Week 13 - Fri 26 Mar

With summer time just around the corner (don't forget to change your clocks on Saturday night...or technically, at 1am on Sunday morning.....forward 1 hour, btw), welcome one, welcome all to the RPM Seven Day Soundtrack, week ending Friday 26th March. Let's get going; over to.............

Jackie -

"Front Row on Radio 4 featured an item on the new Tina Turner documentary, so here's the best songs........"

River Deep Mountain High performed by Tina Turner -


Proud Mary performed by Tina Turner -


Tony -

"Here's my 3, not leaving it until after the deadline this time! So, the clocks go forward this weekend and from Monday we can legally go see a couple of friends or relatives (outside in whatever the elements throw at us of course) without getting clapped in irons. Whoopee! "

Muddy Water Blues by Paul Rodgers - "This is a live version of the title song from Paul's 1993 album.? I saw him perform this at the "Strat Pack" gig in September 2004 (when you could still buy tickets without paying for a touts luxury holiday).The album has recently been issued on vinyl as a limited numbered set and my copy rolled up this week. There is a version of Paul performing it taken from the film they made of the concert but unfortunately Paul decided to intersperse that otherwise fantastic rendition with a number of "Hah's" which sound a little bit naff. This link has Buddy Guy trying to blast Paul off stage at one point but it's otherwise really good."


Say I Do by Jackie Wilson and Linda Hopkins - "Philip bemoaned the fact (quite rightly) that nobody had chosen a track by Jackie Wilson before his own recent offering. I dusted off my collection of Jackie's old albums and they include a US pressing of a gospel themed collaboration with Linda Hopkins. I'm not really a god botherer so I had a little delve on youtube for something a bit more upbeat by the two of them. The notes that accompany this link on youtube attribute the song as coming from this album - "Shake a Hand" but my version certainly doesn't have it on although research shows that there were 4 different versions of the album issued. No matter, their voices blend superbly and this is a great track even thought the engineering is not the best."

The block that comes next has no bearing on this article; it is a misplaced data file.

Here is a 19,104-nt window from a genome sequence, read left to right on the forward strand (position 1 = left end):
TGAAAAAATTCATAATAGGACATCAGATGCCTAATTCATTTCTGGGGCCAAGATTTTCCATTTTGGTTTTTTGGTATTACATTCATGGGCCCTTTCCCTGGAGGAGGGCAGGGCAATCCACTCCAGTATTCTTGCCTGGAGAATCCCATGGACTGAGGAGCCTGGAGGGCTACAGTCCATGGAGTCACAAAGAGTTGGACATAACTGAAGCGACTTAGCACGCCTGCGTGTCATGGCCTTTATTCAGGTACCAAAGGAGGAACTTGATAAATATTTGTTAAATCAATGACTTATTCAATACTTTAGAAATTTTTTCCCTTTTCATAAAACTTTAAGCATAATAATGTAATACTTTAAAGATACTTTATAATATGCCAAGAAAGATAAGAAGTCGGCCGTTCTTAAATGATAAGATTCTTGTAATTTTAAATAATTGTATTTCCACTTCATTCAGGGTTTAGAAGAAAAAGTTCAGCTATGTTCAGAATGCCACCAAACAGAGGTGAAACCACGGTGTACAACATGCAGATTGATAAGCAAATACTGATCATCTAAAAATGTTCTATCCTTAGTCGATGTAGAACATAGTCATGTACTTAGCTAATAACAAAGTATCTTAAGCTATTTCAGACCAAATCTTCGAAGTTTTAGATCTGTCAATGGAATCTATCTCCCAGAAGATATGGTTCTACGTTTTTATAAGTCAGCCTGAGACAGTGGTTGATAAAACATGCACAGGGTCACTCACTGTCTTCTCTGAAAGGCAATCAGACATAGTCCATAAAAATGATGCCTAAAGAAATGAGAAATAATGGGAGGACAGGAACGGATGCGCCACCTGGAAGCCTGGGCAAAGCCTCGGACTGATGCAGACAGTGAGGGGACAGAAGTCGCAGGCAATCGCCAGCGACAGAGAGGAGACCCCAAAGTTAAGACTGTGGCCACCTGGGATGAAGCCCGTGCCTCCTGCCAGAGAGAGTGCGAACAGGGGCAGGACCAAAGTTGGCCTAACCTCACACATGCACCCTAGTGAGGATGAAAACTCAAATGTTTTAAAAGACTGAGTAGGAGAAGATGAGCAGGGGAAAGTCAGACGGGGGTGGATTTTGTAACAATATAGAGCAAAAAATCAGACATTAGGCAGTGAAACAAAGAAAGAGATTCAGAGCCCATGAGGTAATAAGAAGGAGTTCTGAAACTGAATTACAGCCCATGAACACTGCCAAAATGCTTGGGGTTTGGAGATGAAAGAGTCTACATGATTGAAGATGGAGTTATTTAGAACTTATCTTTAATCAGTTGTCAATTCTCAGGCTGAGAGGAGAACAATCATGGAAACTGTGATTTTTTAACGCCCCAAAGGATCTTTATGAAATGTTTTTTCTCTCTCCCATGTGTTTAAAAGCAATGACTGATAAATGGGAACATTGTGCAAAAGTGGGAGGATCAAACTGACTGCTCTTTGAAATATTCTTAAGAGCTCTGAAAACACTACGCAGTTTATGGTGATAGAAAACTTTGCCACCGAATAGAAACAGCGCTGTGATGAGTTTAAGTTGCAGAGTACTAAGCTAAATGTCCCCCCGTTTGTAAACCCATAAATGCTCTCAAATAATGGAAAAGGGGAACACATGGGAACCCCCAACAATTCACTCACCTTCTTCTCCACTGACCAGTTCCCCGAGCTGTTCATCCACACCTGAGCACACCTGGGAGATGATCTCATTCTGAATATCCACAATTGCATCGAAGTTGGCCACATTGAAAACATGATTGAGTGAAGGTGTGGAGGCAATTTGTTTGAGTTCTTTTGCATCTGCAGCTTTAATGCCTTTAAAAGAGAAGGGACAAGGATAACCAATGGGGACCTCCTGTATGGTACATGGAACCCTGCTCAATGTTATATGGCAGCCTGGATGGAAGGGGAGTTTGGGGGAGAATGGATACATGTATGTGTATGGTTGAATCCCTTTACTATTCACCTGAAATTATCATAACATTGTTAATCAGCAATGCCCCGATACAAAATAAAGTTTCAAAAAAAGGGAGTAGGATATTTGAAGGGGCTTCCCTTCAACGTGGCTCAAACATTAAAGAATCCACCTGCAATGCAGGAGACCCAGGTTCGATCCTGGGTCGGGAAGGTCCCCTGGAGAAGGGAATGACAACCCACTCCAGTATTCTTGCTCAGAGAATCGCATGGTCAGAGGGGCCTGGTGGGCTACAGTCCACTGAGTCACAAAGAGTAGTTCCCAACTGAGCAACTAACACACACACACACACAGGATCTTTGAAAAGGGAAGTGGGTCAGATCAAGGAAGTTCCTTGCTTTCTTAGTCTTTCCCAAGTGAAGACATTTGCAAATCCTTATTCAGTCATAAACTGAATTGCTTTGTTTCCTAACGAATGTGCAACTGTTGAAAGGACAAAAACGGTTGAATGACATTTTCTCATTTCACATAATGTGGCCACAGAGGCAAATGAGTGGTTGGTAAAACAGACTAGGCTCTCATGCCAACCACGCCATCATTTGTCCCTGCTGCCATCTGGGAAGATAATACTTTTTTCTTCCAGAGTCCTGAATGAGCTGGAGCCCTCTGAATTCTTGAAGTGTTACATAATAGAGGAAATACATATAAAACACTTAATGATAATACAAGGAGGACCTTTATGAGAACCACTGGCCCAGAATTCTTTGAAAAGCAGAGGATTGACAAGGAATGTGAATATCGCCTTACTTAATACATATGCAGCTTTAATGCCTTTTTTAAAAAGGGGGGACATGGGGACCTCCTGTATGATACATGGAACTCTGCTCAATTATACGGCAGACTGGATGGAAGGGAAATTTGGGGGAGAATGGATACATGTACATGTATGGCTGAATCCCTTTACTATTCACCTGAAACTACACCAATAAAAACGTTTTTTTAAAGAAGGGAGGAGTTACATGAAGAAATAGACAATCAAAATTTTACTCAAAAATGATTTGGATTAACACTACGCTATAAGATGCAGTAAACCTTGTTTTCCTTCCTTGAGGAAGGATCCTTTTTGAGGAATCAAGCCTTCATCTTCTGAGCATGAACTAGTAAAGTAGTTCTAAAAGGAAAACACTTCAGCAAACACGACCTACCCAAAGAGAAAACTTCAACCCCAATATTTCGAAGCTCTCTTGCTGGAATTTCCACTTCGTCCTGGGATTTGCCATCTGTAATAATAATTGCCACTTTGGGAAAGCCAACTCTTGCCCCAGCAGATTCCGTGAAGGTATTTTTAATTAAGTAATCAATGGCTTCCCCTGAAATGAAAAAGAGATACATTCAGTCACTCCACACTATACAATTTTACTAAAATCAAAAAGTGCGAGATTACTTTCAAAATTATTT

I'm Going To Cry You Right Out of My Mind by Linda Hopkins - "For my third track I thought I'd showcase Linda's voice - I found this on youtube but can't say whether it's an album or single release. It's a nice contrast to the duet and here she sounds very much like Dinah Washington singing a bluesy/jazzy number."


Jayne -

"Good wishes to RPM collaborators and thank you for your brilliant choices. With you all in mind, this week I’ve focused on banjo-based lifeforms…."

The Grand Design by Willi Carlisle -


Cornbread and Butterbeans by Carolina Chocolate Drops -


Ne Me Fatique Pas by Bassekou Kouyate & Ngoni Ba -


Jean -

"This week I’m remembering the musical talent of Dudley Moore as it’s the anniversary of his death on the 27th. Keep well everyone."

Just in Time performed by Dudley Moore Trio - [from an edition of Not Only But Also which aired from 1965 to 1970]


Bedazzled performed by Dudley Moore Trio - [Sublime and smooth Jazz from 1967]


It’s Easy to Say performed by Dudley Moore - [written by Henry Mancini for the film ‘10’ released in 1979]


Alan -